Dillon Tribune (Dillon, Mont.) 1989-current, October 17, 1989, Image 1

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COMP MONTANA H IST . LIBRARY 0 8 0 H E L E N A MT 59605 F i d d l e r s a t h o m e . P a g e 1 0 i F l u s h o t s . . . Flu shots are now avail* able through the Beaver­ head County Health Nurse Office located in the Barrett Health Service Center next to the hoepital. Hie price ia $7.50 per shot. A doctor’s order is not needed for per­ sons over 13. Office hours at theHeolthNurse’sofflceare 10a.m. toSpan.Those wish­ ing the shots are asked to call683-4771for an appoint­ ment. The flue vaccine is rec­ ommended for people con­ sidered high risk, including: - 1) Adults and children with chronic disorders of the heart orlung, including chil­ dren with asthma. 2) Persons over 66. n 3) Anyone who is poten­ tially capable o f transmit­ ting influence to high risk persons, including provid­ ers o f home care to nigh risk in d iv id u a ls ; household members, including c h il­ dren, o f high risk persons, and physicians, nurses ana other personnel in hospitals and nursing homes. 4) Anyone wanting to reduce his or her chances of acquiring influenza infec- tion. G a m e b e t t e r . . . While the 'fires! o f 1B88 hava given way to the rains of1989, Mon tana’sdeer and elk populations have gener­ ally improvedoverlast year. Forhunterslookingforward to the Oct. 22 opening ofthe S neral deer smdelk hunt- tetteropportunity a r e o * * ce*s,accor<flng to Harley Yeager of Montana Out­ doors. Southwest Montana is no exception^ In generid, game populations nave experi­ enced better growth anasur- vival (with soma exceptions near Yellowstone Park, ac­ cording to Wildlire Manager John Cada. Mountain-in- habiting wildlife w ill be widely dispersed in alpine anas unless winter storms force them down. Elk h u n t­ ers should experience good success, with the popular hunting districts aroundDil- lon, wisdom and Ennis. Branch-antlered only bull elk seasons, established for most ofthe region’s hunting districts, w ill continue. A l­ though whitetail numbers have stabilised, hunting success should be similar to last yeer, according to Ca da. I I m m ___________________ A lm a n a c ................ 7 Bu8lnesa/A g ..........9 C lassified.............14 Com m u n ity •eeeeeasaee* 5 Sports Life ----- 11 v n w p o ln t................4 % AOVBmSNQ INSERTS M THS ISSUE- Safeway TView t l e a t h e r ... Dillon's Weatherwatch H L FpL Oct. 10 78 42 Oct. 11 66 39 Oct. 12 70 46 Oct. 13 70 36 Oct. 14 64 34 Oct. 15 • 51 28 Oct. 16 50 17 Oct. 17 12 P ' The Beaverhead County. commissioners approved a tax assessment' of $36, up from $26, a year to cover increase! costs and development of a new landfill site for the county. The board made ^ the decision a t a regular meeting last Tuesday afternoon. ^ ■ The commissioners approved the increase following a public hearing on O c t5,atw * ic h four people appeared to either pro-, test or bring out additional in­ formation concerning recycling ana the new landfill facility. In other matters, the. board, in a regular meeting this Mon­ day, approved J|3,$00 fbr new carpet in the courthouse halL The carpet will be purchased .from The D ilmart and funds w ill come from the maintenance budget ' ifie commissioners also wrote a letter supporting designation of Centennial Road and Big Sheep Boad, to Medicine Lodge Boad, as a scenic byway. The county will contlnueto main­ tain the road as a t present and the Bureau of Land Manage­ ment will be responsible for any extrawoik. 'A e commissioners declined to take over maintenance of SujDivan . Lane and Riverside Drive, a move requestedby Prank Toupal. “I t is n o ta county road,” chairm anitandy Tom­ merup said, \ a n d it is t o t wide enough to be one. Unle*#s*ddi- ti onal right of way can be ob- tained we couldn’t take i t over.* H ie board also reviewed employees health insurance with Tom Bramlette, an agentfor Mutual ofOmaha and the possi­ bility of self-insuring a .portion of the dental and vision plan. W M C e x p e r i e n c i n g ' s t a b l e , s l o w g r o w t h ' it was cattle drive time in Dillon Friday as Jerry Meine drove a herd of oyer 100 head through downtown Dillon: & & & & *» TheBeaverheadCountyHigh School Board of Trustees ap­ proved a new school bus policy at its regular m eetinglast Tues­ day that will provide charges for use of the buses by non-school- related groups and organiza­ tions. Any non-school use w ill be charged a t a rate o f one dollar per mile and $45 a day for a driver. County elementary schools can now, use the buses on Saturday or Sunday, at a charge of 50 cents a mile plus the cost ofa driver a t the current rate. In the case of civil defense needs, buses will be made avail­ able a t a charge of one dollar a mile and an agreed-upon hourly rate. The board also heard a pres­ entation by Rep. Chuck Swysgood, expressinghis'fears for rural elementary schools under House B ill 28, whidi is now in effect He told tHe board he worried about the high school askingfor the maximum request of up to 135 percent o f the cur- rentbudget and depriving rural elementary-schools of needed funds. / High school principal Dennis Kimzey said he did not'expect the high school to request that high of an amount, and that it would probably work with Uie minimum, 104 percent of this year’s budget Theboard also approved eight seniors for early graduation and heard a presentation on the 1988-89 high school annual by Dan Thomas. Western Montana College, a mainstay'of Dillon’s economy and now a part of Uie University of Montana, is slowinggrowing. Current 1989 fall semester enrollment figures a t Western show “the continuation of a stable, slow-growth enrollment increase for Uie school,” accord- \4o WMC Provost Michael TT.- •*? Western’s fall semester | rollment figures show the third largest enrollment for the col­ lege in the past 10 years and the fifth largest in the college’s his­ tory, Easton note&' The total student enrollment showed a total of 991'full-time students enrolled at Western. While under last year’s record enrollment of 1,097, Easton noted the enrollment \is still indicative of a positive, slow- growth trend fer Western when: compared to figures over tlielast 10 years. - We’ve maintained annual enrollments of almost l,000 stodents fiv« out o f the la s t l! .. ~ \ .... 1 1 ures show a trend,” Easton commented, \particularly since Western’s graduate section has been trans­ ferred to the Universityof Mon­ tana, and that the bachelor’s degree in business has been phased out of Western’s aca­ demic degree offerings.” O ' C o n n o r n a m e d a l l - s t a t e Mary-Frances O’Connor has been selected to representBeav- erhead County High School in this year’s Montana High school Association All-State Band. The All-State Band will re­ hearse in Bozeman on O c t 18-20 W a t c h f o r o r a n g e h a n d Watch for the orange hand... it could mean someone needs your help. Orange fluorescent hands, about 18 inches square, are now being made as part of a new program to assist senior citizens, the disabled and shut-ins. Martin Brenneke, a city coun­ cilman and chairman of a spe­ cial Mayor’s committee to inves­ tigate ways to assist people, particularly in colder weather, explained the program was a result of a death last year that was blamed on a cold spell. “As aresultofthe cold, people 'C o u ldn’tg e t o u t M a n y d o n ’t h a v e phones. The Helping Hand con­ cept can be a way the y can le t people k n o w the y need some help.” , The orange hand-shaped signs will each have a large number printed on them. I f a person is in trouble, or needs assistance, they simply need to put the sign in the window and bypassers just need to call the police. “Some one will go right over to investigate, Brenneke said. The program is expected to be operating by mid-November, he said. N e w T V i e w f e a t u r e d . . . T v W i e i e w This week marks the first issue of the Dillon Tribune’s new TView television guide. The 24-page magazine, included in Beaverhead County issues ofthe paper, brings expanded cov­ erage to America’s favorite pastime, the TV set. Included in TView are viewing grids of programs, along with additional listings of special features, movies; stories about programs and personalities; a question and answer section about TV events and people and an alphabetical listing of premium channel programs. TView listings run from Saturday to Friday, so for this week only, regular grid listings ofprograms for Thursday and Friday are included on page 16 of this issue. withaconcertforthepublicbeing performed on the last evening. Selection to the band is through a cassette recording of audition materials made in the spring and sent to the organiz­ ing chairman of the event Over 760 tapes were submitted for consideration to participate in the All-State Choir, Orchestra or Band by 86 Montana high schools. C e n t e n n i a l B a l l s e t f o r D e p o t Montana’s Centennial will be celebrated in style... and so w ill Dillon’s old Union Pacific Depot A Centennial Ball is being planned for Saturday, Nov. 4, in the old depot building. Beginningat8 p.m., the event is patterned after a similar dance and box social that was held in 1909 to celebrate the depot’s completion. Included in the events are a reception from 8-9 p.m., dancing from 9 p.m. to midnight and a box' social from midnight to 1 a.m. Dancing will resume after that, according'to 'Roger Pelletier, chairman of Jaycee committee sponsoring the event . Period costumes are sug­ gested and the cost, $10 per couple, will go toward restoring Uie depot building for use as a community center. The Scott Ray Swing Band is being engaged for the event Prizes will be awarded for the most authentic costumes and the best decorated box for the social. Tickets are available at the Chamber of Commerce, State Bank and Pioneer Federal and at the Courthouse. A blazing fire and a hot cup of coffee took care of the chill during WMC's pep assembly Friday night. The assembly must have worked. WMC won 28-22 over Jamestown.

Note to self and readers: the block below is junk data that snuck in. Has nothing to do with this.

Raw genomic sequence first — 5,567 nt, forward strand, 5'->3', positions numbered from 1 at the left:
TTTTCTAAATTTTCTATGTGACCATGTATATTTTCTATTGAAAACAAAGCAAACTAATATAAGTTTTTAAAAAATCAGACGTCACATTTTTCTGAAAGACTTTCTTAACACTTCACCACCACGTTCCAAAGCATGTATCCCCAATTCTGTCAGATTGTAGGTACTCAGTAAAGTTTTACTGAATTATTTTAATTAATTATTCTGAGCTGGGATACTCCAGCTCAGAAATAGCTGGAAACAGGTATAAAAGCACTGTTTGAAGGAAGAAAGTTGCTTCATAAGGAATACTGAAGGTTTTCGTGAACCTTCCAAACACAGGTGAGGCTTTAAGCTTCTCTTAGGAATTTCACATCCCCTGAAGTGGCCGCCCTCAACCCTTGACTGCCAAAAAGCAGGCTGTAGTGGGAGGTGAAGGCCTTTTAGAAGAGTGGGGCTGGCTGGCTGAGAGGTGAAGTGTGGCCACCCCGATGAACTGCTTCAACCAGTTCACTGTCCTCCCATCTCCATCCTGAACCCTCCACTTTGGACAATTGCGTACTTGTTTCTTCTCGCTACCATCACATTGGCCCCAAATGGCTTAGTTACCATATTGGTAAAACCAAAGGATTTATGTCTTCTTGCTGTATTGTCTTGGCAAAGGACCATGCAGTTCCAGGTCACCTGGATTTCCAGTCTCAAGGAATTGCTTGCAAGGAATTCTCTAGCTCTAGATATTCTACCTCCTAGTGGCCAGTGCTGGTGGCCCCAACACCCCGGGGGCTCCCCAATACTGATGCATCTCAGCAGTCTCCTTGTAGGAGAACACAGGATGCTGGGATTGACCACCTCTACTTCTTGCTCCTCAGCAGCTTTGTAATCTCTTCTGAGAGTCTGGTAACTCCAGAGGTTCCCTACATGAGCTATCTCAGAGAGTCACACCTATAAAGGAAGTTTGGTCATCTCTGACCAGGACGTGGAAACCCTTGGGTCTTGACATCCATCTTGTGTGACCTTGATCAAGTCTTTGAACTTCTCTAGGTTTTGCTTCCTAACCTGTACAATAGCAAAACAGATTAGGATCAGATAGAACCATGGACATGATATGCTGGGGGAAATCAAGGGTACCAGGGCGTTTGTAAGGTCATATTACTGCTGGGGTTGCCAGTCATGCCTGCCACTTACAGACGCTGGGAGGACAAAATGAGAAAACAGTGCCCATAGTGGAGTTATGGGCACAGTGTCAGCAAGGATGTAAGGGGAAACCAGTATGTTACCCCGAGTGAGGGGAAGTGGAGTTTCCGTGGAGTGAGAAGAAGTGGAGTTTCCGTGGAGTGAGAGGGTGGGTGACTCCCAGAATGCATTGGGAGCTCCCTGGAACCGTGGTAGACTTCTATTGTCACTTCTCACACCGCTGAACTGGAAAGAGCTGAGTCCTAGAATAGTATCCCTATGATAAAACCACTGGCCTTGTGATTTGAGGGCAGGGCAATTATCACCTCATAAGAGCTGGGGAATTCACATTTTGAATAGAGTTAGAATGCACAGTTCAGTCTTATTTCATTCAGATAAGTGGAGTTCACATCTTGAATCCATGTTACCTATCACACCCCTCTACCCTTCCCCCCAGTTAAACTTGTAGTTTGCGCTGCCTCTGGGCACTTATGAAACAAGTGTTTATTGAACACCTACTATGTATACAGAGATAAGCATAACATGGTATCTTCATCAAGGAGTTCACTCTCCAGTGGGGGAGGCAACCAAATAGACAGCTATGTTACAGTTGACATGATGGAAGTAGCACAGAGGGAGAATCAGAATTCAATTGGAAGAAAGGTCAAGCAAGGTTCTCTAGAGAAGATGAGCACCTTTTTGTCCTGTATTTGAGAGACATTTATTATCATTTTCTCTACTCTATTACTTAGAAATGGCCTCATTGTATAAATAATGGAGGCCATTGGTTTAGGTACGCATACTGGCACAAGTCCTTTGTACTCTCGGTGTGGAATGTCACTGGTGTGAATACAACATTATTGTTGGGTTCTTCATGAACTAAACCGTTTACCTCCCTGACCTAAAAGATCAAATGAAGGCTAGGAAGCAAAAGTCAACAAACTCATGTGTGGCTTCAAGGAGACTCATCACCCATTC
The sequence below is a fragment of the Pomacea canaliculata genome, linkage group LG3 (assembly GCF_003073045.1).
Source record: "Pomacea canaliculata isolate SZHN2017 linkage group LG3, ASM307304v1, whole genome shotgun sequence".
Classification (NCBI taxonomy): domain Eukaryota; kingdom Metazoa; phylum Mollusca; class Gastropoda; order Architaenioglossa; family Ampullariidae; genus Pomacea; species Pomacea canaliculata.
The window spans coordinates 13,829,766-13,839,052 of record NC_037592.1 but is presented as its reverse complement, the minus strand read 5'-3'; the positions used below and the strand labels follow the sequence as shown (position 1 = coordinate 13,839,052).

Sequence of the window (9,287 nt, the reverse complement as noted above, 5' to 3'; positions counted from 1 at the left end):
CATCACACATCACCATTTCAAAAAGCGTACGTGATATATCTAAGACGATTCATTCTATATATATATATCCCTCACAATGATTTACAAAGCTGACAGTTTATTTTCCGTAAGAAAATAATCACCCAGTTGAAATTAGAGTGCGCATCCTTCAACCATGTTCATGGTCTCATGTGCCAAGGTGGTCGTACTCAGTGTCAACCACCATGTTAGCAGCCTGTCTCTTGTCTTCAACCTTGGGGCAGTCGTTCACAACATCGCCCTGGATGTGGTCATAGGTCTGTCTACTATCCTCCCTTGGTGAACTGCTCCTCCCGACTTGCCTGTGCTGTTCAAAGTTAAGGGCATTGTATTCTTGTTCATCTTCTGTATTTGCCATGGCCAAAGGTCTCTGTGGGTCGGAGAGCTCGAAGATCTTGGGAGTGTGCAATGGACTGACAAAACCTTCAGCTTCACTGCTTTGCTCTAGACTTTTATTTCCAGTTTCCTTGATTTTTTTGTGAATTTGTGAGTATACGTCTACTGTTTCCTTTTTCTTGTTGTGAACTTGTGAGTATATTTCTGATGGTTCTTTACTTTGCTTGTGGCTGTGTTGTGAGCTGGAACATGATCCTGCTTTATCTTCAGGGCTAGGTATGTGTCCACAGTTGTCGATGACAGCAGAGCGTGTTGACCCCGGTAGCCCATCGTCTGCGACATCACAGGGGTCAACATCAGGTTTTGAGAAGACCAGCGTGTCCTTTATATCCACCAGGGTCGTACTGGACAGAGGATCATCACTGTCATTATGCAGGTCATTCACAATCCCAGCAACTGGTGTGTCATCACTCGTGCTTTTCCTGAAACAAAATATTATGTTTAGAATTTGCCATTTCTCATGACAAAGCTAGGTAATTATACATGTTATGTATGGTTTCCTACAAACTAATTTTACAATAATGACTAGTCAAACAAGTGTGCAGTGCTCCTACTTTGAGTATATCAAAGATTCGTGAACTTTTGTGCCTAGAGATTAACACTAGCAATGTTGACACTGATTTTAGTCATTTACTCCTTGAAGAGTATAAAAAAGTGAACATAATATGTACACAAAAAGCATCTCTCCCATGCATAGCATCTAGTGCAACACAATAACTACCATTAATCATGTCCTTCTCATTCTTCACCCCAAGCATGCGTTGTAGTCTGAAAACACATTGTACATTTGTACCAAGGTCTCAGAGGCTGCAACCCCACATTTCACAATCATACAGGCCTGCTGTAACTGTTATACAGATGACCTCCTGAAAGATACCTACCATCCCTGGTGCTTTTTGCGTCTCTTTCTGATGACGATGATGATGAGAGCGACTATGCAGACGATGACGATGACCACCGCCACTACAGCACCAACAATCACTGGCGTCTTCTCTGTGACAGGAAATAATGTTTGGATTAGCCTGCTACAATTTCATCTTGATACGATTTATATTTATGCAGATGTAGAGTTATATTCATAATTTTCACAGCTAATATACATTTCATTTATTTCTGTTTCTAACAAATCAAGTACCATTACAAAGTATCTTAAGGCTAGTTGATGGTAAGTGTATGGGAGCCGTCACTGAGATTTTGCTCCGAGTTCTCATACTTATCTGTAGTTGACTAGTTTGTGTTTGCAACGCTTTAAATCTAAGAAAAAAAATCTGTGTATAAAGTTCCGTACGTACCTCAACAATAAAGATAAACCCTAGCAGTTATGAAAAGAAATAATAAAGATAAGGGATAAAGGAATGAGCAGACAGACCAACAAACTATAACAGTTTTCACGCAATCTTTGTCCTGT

Dillon Tribune (Dillon, Mont.), 17 Oct. 1989, located at <http://montananewspapers.org/lccn/2015269516/1989-10-17/ed-1/seq-1/>, image provided by MONTANA NEWSPAPERS, Montana Historical Society, Helena, Montana.